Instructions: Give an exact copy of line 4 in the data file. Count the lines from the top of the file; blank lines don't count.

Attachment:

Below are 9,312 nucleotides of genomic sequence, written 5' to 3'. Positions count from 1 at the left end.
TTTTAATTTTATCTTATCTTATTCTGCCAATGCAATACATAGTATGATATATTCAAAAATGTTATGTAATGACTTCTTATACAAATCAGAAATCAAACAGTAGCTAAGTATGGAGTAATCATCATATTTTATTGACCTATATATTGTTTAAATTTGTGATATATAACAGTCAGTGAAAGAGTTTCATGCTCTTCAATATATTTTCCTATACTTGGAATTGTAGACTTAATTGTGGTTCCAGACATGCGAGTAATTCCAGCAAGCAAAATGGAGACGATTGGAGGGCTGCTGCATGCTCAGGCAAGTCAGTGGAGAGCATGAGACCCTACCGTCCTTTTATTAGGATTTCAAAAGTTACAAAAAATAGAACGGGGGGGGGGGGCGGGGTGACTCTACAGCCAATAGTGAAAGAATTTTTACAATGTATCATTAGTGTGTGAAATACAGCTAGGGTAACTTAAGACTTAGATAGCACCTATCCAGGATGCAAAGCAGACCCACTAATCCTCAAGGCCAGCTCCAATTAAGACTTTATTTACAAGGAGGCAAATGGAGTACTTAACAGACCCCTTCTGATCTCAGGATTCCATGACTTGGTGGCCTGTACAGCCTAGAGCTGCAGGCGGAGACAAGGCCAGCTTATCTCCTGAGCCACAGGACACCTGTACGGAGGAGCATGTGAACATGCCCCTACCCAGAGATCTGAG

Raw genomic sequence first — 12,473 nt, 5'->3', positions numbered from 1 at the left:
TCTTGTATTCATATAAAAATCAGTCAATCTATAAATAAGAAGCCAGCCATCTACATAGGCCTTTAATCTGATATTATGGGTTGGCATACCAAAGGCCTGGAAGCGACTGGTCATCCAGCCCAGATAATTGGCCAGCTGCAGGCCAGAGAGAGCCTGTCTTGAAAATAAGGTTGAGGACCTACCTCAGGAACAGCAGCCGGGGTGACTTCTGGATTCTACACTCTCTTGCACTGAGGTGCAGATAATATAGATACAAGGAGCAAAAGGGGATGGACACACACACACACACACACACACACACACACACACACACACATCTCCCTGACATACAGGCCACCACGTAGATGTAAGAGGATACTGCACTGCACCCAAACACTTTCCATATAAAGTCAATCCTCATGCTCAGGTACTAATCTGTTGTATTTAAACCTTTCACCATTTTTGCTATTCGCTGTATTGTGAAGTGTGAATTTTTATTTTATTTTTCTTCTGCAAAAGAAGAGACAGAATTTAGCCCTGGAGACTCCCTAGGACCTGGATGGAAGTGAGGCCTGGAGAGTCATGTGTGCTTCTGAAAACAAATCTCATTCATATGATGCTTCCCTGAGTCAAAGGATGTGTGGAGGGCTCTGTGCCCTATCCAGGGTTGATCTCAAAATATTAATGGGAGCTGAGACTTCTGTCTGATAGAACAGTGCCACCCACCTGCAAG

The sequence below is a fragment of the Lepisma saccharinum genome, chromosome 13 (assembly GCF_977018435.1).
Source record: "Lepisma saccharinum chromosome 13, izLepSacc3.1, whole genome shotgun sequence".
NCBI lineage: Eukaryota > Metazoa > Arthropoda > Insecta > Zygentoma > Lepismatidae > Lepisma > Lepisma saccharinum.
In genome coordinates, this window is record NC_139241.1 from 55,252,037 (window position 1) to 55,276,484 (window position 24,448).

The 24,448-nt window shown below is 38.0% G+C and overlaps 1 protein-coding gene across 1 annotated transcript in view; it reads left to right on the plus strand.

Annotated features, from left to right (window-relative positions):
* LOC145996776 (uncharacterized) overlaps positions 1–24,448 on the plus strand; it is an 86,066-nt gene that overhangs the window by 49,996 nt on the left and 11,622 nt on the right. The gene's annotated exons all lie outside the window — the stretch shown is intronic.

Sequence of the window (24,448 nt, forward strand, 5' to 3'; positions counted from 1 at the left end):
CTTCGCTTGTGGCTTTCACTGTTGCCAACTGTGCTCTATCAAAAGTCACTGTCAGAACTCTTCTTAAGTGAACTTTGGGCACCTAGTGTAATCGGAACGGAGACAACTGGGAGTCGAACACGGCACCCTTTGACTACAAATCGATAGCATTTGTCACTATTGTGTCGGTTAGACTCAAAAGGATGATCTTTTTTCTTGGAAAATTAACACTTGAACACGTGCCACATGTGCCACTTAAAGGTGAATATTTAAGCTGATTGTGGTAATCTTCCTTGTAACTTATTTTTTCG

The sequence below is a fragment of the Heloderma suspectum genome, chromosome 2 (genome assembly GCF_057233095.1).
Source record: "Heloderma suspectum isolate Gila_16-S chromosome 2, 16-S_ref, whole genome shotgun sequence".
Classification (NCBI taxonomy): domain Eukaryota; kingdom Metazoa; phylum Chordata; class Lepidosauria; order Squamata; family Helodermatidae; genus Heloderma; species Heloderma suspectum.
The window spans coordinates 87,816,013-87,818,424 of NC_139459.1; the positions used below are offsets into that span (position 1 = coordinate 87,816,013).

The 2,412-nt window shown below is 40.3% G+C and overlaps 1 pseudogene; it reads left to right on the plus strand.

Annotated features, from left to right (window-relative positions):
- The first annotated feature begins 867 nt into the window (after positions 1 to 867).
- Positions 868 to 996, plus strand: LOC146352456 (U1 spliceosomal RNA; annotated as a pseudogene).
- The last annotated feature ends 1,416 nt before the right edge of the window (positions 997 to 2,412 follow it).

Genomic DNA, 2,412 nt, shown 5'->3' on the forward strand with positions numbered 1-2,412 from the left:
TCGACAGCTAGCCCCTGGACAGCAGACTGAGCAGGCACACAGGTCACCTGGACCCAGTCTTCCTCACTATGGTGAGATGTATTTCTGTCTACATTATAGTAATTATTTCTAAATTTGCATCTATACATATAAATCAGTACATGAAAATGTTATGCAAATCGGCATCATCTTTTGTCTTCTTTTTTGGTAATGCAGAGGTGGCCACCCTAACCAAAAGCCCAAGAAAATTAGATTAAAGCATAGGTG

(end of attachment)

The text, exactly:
TCTTGTATTCATATAAAAATCAGTCAATCTATAAATAAGAAGCCAGCCATCTACATAGGCCTTTAATCTGATATTATGGGTTGGCATACCAAAGGCCTGGAAGCGACTGGTCATCCAGCCCAGATAATTGGCCAGCTGCAGGCCAGAGAGAGCCTGTCTTGAAAATAAGGTTGAGGACCTACCTCAGGAACAGCAGCCGGGGTGACTTCTGGATTCTACACTCTCTTGCACTGAGGTGCAGATAATATAGATACAAGGAGCAAAAGGGGATGGACACACACACACACACACACACACACACACACACACACACACATCTCCCTGACATACAGGCCACCACGTAGATGTAAGAGGATACTGCACTGCACCCAAACACTTTCCATATAAAGTCAATCCTCATGCTCAGGTACTAATCTGTTGTATTTAAACCTTTCACCATTTTTGCTATTCGCTGTATTGTGAAGTGTGAATTTTTATTTTATTTTTCTTCTGCAAAAGAAGAGACAGAATTTAGCCCTGGAGACTCCCTAGGACCTGGATGGAAGTGAGGCCTGGAGAGTCATGTGTGCTTCTGAAAACAAATCTCATTCATATGATGCTTCCCTGAGTCAAAGGATGTGTGGAGGGCTCTGTGCCCTATCCAGGGTTGATCTCAAAATATTAATGGGAGCTGAGACTTCTGTCTGATAGAACAGTGCCACCCACCTGCAAG